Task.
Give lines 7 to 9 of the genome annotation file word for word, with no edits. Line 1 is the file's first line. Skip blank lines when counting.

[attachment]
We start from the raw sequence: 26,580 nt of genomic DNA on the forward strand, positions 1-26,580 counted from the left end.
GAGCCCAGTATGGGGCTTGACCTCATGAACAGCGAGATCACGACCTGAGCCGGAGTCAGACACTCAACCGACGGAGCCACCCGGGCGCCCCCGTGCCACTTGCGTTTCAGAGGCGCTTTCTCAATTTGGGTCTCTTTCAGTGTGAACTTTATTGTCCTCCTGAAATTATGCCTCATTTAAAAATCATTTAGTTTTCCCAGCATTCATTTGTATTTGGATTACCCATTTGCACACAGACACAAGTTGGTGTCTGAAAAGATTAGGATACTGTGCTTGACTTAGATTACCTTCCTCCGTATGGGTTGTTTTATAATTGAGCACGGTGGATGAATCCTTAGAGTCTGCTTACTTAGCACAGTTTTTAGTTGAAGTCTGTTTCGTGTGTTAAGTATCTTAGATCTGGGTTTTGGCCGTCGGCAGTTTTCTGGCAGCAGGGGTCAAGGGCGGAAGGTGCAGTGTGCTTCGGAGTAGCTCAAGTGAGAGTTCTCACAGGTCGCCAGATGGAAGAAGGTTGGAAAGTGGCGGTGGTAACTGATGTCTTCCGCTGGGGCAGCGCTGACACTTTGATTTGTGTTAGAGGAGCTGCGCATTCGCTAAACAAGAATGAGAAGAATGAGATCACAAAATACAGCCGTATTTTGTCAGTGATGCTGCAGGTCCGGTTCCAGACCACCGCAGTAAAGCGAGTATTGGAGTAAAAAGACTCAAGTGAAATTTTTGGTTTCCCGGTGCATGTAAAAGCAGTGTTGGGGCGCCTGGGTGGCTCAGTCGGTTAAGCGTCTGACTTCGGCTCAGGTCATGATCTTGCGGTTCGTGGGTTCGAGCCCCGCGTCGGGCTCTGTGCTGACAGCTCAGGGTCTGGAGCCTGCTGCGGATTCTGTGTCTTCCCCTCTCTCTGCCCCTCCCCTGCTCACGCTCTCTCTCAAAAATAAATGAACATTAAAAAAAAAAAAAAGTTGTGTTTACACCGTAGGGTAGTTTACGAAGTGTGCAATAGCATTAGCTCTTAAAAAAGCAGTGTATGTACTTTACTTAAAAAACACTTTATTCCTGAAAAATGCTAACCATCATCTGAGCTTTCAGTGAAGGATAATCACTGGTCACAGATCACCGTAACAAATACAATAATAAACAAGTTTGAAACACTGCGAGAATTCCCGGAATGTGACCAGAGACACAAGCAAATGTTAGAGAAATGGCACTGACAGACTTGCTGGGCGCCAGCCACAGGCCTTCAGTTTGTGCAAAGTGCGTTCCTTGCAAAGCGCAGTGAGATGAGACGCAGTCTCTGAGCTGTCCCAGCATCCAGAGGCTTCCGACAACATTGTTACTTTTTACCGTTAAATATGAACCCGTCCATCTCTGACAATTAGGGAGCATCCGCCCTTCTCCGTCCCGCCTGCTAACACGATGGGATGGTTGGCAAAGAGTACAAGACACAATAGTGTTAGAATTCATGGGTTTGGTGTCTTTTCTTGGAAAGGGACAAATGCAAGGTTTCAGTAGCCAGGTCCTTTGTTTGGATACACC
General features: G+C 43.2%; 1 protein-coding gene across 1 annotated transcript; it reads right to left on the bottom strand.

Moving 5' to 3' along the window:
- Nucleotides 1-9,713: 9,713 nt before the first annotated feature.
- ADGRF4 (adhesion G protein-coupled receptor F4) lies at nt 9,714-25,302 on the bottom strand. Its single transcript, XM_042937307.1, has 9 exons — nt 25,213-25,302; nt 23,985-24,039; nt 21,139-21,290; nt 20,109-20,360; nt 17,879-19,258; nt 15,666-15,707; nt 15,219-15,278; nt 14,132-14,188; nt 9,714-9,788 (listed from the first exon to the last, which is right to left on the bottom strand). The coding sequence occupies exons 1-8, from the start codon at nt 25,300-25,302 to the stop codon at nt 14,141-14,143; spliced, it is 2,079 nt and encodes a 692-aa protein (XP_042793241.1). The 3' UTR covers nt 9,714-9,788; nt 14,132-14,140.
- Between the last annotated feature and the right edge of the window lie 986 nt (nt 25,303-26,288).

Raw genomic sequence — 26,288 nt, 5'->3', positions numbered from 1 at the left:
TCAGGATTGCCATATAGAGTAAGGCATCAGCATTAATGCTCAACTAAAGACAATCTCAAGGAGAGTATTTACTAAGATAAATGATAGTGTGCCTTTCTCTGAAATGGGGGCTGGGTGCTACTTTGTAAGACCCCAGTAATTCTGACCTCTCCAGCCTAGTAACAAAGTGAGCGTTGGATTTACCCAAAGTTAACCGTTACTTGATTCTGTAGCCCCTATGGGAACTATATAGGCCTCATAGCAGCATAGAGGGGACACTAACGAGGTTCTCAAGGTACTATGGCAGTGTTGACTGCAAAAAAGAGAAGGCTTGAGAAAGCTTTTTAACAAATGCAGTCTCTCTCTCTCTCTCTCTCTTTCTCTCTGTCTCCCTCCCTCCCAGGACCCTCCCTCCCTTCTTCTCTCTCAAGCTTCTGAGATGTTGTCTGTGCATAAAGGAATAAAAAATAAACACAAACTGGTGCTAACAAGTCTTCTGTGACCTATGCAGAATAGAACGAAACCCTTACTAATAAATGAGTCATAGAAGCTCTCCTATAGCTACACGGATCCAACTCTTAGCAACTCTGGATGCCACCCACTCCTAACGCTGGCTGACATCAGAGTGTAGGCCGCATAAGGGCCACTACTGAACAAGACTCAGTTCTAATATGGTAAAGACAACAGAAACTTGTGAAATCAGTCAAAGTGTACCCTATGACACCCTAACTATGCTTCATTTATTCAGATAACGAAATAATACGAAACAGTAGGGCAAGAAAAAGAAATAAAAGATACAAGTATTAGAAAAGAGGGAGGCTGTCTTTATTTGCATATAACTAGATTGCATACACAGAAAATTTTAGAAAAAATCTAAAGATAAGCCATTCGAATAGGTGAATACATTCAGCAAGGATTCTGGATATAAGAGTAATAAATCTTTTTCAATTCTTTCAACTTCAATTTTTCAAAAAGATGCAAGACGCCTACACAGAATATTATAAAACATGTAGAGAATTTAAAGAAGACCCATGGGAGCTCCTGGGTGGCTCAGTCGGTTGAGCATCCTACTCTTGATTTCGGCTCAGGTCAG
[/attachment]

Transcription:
- Between the last annotated feature and the right edge of the window lie 986 nt (nt 25,303-26,288).

Raw genomic sequence — 26,288 nt, 5'->3', positions numbered from 1 at the left:
TCAGGATTGCCATATAGAGTAAGGCATCAGCATTAATGCTCAACTAAAGACAATCTCAAGGAGAGTATTTACTAAGATAAATGATAGTGTGCCTTTCTCTGAAATGGGGGCTGGGTGCTACTTTGTAAGACCCCAGTAATTCTGACCTCTCCAGCCTAGTAACAAAGTGAGCGTTGGATTTACCCAAAGTTAACCGTTACTTGATTCTGTAGCCCCTATGGGAACTATATAGGCCTCATAGCAGCATAGAGGGGACACTAACGAGGTTCTCAAGGTACTATGGCAGTGTTGACTGCAAAAAAGAGAAGGCTTGAGAAAGCTTTTTAACAAATGCAGTCTCTCTCTCTCTCTCTCTCTTTCTCTCTGTCTCCCTCCCTCCCAGGACCCTCCCTCCCTTCTTCTCTCTCAAGCTTCTGAGATGTTGTCTGTGCATAAAGGAATAAAAAATAAACACAAACTGGTGCTAACAAGTCTTCTGTGACCTATGCAGAATAGAACGAAACCCTTACTAATAAATGAGTCATAGAAGCTCTCCTATAGCTACACGGATCCAACTCTTAGCAACTCTGGATGCCACCCACTCCTAACGCTGGCTGACATCAGAGTGTAGGCCGCATAAGGGCCACTACTGAACAAGACTCAGTTCTAATATGGTAAAGACAACAGAAACTTGTGAAATCAGTCAAAGTGTACCCTATGACACCCTAACTATGCTTCATTTATTCAGATAACGAAATAATACGAAACAGTAGGGCAAGAAAAAGAAATAAAAGATACAAGTATTAGAAAAGAGGGAGGCTGTCTTTATTTGCATATAACTAGATTGCATACACAGAAAATTTTAGAAAAAATCTAAAGATAAGCCATTCGAATAGGTGAATACATTCAGCAAGGATTCTGGATATAAGAGTAATAAATCTTTTTCAATTCTTTCAACTTCAATTTTTCAAAAAGATGCAAGACGCCTACACAGAATATTATAAAACATGTAGAGAATTTAAAGAAGACCCATGGGAGCTCCTGGGTGGCTCAGTCGGTTGAGCATCCTACTCTTGATTTCGGCTCAGGTCAG